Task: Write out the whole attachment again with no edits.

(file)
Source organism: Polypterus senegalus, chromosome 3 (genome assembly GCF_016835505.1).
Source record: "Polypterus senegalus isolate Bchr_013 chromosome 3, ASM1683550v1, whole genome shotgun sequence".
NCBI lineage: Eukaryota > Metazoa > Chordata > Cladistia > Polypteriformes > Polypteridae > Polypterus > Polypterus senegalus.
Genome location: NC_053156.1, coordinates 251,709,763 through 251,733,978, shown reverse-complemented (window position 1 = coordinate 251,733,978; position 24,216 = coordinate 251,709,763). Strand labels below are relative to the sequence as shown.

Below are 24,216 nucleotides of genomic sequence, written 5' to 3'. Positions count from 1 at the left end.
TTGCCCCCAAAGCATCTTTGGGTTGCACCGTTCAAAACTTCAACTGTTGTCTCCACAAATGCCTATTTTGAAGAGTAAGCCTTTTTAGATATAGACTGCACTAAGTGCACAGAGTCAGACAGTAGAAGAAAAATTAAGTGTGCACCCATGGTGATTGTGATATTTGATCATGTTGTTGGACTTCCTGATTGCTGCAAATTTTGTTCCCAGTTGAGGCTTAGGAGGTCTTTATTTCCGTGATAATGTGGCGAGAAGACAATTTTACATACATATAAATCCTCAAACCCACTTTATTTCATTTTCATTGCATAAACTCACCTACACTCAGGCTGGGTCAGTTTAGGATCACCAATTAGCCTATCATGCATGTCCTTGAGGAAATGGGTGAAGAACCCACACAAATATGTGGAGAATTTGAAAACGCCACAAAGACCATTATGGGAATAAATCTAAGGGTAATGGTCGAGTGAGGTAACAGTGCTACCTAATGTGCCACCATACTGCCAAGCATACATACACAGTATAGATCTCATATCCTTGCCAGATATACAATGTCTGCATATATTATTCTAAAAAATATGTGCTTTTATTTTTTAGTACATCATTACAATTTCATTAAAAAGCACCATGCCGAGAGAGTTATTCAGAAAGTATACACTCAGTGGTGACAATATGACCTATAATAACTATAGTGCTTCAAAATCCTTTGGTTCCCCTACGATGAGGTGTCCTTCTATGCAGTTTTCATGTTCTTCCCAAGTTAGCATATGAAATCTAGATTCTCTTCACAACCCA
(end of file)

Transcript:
Source organism: Polypterus senegalus, chromosome 3 (genome assembly GCF_016835505.1).
Source record: "Polypterus senegalus isolate Bchr_013 chromosome 3, ASM1683550v1, whole genome shotgun sequence".
NCBI lineage: Eukaryota > Metazoa > Chordata > Cladistia > Polypteriformes > Polypteridae > Polypterus > Polypterus senegalus.
Genome location: NC_053156.1, coordinates 251,709,763 through 251,733,978, shown reverse-complemented (window position 1 = coordinate 251,733,978; position 24,216 = coordinate 251,709,763). Strand labels below are relative to the sequence as shown.

Below are 24,216 nucleotides of genomic sequence, written 5' to 3'. Positions count from 1 at the left end.
TTGCCCCCAAAGCATCTTTGGGTTGCACCGTTCAAAACTTCAACTGTTGTCTCCACAAATGCCTATTTTGAAGAGTAAGCCTTTTTAGATATAGACTGCACTAAGTGCACAGAGTCAGACAGTAGAAGAAAAATTAAGTGTGCACCCATGGTGATTGTGATATTTGATCATGTTGTTGGACTTCCTGATTGCTGCAAATTTTGTTCCCAGTTGAGGCTTAGGAGGTCTTTATTTCCGTGATAATGTGGCGAGAAGACAATTTTACATACATATAAATCCTCAAACCCACTTTATTTCATTTTCATTGCATAAACTCACCTACACTCAGGCTGGGTCAGTTTAGGATCACCAATTAGCCTATCATGCATGTCCTTGAGGAAATGGGTGAAGAACCCACACAAATATGTGGAGAATTTGAAAACGCCACAAAGACCATTATGGGAATAAATCTAAGGGTAATGGTCGAGTGAGGTAACAGTGCTACCTAATGTGCCACCATACTGCCAAGCATACATACACAGTATAGATCTCATATCCTTGCCAGATATACAATGTCTGCATATATTATTCTAAAAAATATGTGCTTTTATTTTTTAGTACATCATTACAATTTCATTAAAAAGCACCATGCCGAGAGAGTTATTCAGAAAGTATACACTCAGTGGTGACAATATGACCTATAATAACTATAGTGCTTCAAAATCCTTTGGTTCCCCTACGATGAGGTGTCCTTCTATGCAGTTTTCATGTTCTTCCCAAGTTAGCATATGAAATCTAGATTCTCTTCACAACCCA